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Crawford v. McMillan

United States District Court, M.D. Pennsylvania

June 9, 2017

LEE E. CRAWFORD, Plaintiff,
v.
WARDEN ROBERT MCMILLAN, ET AL., Defendants.

          MEMORANDUM

          SYLVIA H. RAMBO United States District Judge

         Before the Court for screening is a civil action filed by pro se Plaintiff, Lee E. Crawford, pursuant to 42 U.S.C. § 1983. (Doc. No. 1.) Upon review of the allegations within the complaint, the Court will dismiss the complaint pursuant to the doctrines of res judicata and the statute of limitations.

         I. Background

         Plaintiff initiated this civil action by filing a complaint (Doc. No. 1) on April II, 2017, regarding the medical care he was receiving while a federal pretrial detainee confined at the Lackawanna County Prison.[1] Named as defendants are the following individuals and entities: (1) Robert McMillan, Warden of Lackawanna County Prison; (2) Edward J. Zaloga, D.O.; (3) Correctional Care, Inc.; (4) Anthony Iannuzzi, Certified Registered Nurse Practitioner; (5) Ken McCawley, Nursing Supervisor; (6) Sergeant Kennedy, a correctional officer; (7) John Doe #1, an unknown dentist; (8) John Doe #2, an unknown psychologist; and (9) John Doe #3, an unknown food service administrator. (Doc No. 1.)

         The gist of the complaint is that Crawford contends that he was not properly treated for numerous alleged medical ailments. Crawford also alleges that he was discriminated against on November 1, 2013 in retaliation for him being a Muslim by John Doe #3. Crawford also alleges that Sergeant Kennedy retaliated against him, but does not further elaborate as to why. Crawford's complaint alleges that he was confined at the Lackawanna County Prison from about April 2, 2013 through February 26, 2015, when he was transferred to Pike County Correctional Facility. (Doc. No. 1 at 4.) Crawford also provides that he attempted to litigate these claims previously but the same were dismissed. (Id.)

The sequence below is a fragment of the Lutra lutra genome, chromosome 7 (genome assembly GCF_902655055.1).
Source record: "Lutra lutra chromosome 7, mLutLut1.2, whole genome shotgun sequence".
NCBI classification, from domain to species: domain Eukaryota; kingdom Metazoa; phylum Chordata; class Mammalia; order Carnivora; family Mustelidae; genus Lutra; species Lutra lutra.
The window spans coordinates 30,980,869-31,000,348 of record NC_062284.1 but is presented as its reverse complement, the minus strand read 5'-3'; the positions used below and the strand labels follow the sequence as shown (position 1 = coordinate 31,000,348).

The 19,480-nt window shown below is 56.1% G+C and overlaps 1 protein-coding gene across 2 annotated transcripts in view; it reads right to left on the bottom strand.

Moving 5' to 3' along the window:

The Court notes that in the previously litigated case, Crawford v. McMillan, et al, Civ. No. 1:14-CV-1936 (M.D. Pa. July 26, 2016), affirmed No. 16-3412 (3d Cir. Oct. 13, 2016), Crawford brought forth substantially the same claims against the same named Defendants as named in the present case. In that previous action filed on October 7, 2014, Crawford named as Defendants Edward Zaloga, D.O, Correctional Care, Inc., Anthony Iannuzzi, Ken McCawley (“Medical Defendants”), and Warden McMillan. This Court, by memorandum and Order dated June 7, 2016, dismissed the medical negligence claims and deliberate indifference claims against the Medical Defendants and Warden McMillan, but granted Crawford leave to amend only his deliberate indifference claim. Crawford attempted to amend the complaint, and in doing so, named new defendants including Sergeant Kennedy, and an unnamed dentist and psychologist. This Court, by memorandum and Order dated July 26, 2016, dismissed the amended complaint for failure to state a claim upon which relief could be granted without further leave to amend as it related to the Medical Defendants and Warden McMillan. However, this Court provided that the new claims against Sergeant Kennedy and the unnamed psychologist and dentist were dismissed without prejudice to any right to file a new complaint.

         Crawford subsequently filed this substantially similar action naming the Medical Defendants and Warden McMillian that were dismissed from the previous action as well as Sergeant Kennedy and the unnamed psychologist and dentist who were dismissed without prejudice from the previous action. Crawford has moved to proceed in forma pauperis (Doc. Nos. 2 and 7), which the Court will grant. Given that Crawford complains about prison conditions, the screening provisions of the Prison Litigation Reform Act (PLRA), 28 U.S.C. § 1915(e) apply.

         II. Legal Standard